You love your friends, you love your spouse, but what happens when your expectations for a trip don't match up?
Everyone travels and relaxes differently. Some see vacations as opportunities to lounge by the ocean or pool while reading a book. Others get their enjoyment from being on the move. Many travelers have very different ideas of what the pace should be and how much downtime is appropriate. Desired activities can vary wildly, too, from shopping to bar- and restaurant-hopping to checking off historical sights.
As I have discovered many times, just because you get along with someone well at home doesn't mean you will while traveling. If it's a first trip together, you and your travel partner may not realize your incompatibility until you're already on the ground — arguing.
Strong feelings are understandable; many people only have one or two chances to get away every year, and vacations are significant time and monetary investments.
One strategy I've deployed is what I call "the travel contract." Before I go on a trip with someone I haven't traveled with much, I'll talk through a number of factors with them. Desired budget, itinerary plans and how loosely or strictly we hope to follow our agenda are all on the table. Most important: If we can't decide on a particular activity, do we each feel comfortable doing it solo?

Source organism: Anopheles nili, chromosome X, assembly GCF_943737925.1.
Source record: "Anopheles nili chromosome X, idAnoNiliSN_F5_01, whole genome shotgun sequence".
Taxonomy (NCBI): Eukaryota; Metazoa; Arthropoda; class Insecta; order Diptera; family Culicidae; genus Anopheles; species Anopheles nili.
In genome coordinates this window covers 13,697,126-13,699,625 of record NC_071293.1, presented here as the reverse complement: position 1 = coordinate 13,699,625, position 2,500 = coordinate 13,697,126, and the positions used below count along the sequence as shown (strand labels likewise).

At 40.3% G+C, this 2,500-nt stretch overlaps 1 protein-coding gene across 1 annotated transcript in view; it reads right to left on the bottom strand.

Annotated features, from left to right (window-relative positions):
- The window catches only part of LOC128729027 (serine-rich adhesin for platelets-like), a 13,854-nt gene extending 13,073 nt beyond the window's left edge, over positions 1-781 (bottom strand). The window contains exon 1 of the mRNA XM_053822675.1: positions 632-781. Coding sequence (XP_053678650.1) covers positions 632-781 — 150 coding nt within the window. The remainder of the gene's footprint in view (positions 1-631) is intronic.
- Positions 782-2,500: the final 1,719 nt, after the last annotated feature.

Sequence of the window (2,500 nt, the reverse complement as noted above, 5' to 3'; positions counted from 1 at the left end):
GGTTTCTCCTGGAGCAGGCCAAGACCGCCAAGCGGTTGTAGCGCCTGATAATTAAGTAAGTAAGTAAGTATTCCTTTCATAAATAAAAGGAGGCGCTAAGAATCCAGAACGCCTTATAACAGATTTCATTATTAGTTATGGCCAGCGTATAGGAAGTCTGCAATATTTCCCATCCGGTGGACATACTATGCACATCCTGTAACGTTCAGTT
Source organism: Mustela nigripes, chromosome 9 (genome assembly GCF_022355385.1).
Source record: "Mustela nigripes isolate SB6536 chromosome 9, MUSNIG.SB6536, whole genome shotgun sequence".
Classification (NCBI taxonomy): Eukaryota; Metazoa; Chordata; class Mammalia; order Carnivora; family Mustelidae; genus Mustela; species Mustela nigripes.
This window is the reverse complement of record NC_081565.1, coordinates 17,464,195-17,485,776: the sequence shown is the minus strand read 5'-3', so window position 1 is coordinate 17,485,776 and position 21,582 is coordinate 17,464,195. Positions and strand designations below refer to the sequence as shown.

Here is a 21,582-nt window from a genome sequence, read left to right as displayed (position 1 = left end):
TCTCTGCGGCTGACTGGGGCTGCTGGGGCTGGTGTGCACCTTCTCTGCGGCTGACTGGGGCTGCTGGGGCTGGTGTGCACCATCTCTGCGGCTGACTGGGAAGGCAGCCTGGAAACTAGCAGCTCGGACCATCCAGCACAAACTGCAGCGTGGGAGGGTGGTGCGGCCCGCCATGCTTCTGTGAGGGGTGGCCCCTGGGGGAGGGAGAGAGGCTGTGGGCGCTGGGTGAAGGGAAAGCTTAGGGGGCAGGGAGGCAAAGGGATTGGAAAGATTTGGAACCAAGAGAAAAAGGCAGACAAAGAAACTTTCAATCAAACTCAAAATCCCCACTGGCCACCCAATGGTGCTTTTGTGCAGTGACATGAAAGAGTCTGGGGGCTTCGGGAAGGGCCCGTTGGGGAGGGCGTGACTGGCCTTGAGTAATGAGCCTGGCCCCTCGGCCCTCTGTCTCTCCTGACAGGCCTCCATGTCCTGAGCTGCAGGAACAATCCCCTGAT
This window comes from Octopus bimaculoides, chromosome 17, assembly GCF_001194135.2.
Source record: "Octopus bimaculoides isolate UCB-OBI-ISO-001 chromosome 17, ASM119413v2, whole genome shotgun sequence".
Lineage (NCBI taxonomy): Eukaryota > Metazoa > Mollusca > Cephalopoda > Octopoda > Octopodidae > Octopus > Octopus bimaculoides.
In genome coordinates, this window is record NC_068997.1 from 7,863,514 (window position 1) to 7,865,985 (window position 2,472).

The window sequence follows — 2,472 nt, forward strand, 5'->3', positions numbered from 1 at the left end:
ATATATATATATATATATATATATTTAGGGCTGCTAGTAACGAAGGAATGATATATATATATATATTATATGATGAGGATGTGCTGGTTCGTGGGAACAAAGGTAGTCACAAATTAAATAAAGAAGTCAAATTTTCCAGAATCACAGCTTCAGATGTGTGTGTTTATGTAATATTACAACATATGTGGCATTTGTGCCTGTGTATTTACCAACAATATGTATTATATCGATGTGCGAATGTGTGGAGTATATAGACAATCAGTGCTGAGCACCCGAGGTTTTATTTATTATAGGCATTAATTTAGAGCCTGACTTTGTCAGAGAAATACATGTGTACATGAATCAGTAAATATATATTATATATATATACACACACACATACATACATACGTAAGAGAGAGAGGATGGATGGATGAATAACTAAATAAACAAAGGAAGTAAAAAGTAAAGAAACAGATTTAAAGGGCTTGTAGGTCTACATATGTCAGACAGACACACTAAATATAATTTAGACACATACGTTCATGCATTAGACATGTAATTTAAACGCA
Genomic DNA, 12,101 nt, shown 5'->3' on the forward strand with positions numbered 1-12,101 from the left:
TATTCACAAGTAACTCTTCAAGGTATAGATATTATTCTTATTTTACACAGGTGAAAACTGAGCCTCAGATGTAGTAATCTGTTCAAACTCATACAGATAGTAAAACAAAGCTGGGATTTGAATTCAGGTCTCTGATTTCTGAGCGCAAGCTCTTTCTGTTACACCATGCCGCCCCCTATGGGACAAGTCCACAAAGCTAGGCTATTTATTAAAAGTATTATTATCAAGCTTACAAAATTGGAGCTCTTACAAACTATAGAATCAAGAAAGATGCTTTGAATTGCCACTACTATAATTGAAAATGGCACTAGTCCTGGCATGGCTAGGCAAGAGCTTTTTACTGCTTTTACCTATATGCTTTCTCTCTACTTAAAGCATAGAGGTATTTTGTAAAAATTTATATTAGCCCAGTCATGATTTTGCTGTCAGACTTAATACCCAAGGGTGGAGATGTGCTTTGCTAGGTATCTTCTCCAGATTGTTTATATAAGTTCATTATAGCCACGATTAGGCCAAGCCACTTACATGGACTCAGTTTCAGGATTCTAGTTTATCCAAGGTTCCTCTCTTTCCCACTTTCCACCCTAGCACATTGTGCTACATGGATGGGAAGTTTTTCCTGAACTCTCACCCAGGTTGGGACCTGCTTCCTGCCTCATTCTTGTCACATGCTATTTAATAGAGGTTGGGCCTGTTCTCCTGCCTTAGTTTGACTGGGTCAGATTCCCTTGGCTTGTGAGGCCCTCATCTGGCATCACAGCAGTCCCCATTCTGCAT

Whatever you agree to ahead of time, stick with it. And if your expectations don't completely align, embrace the divergence.
During a recent trip to San Francisco, my two travel companions wanted to spend a Saturday morning shopping and on the touristy pier. I, meanwhile, was craving a visit to a local weekend market — an outing they had no interest in. So we went our separate ways for a few hours, and met up later for happy hour. Squabbles were avoided, we all got our wishes and over cocktails we had plenty of tales to share.
Amelia Rayno covers food and travel for the Star Tribune. Follow her on Twitter and Instagram at @AmeliaRayno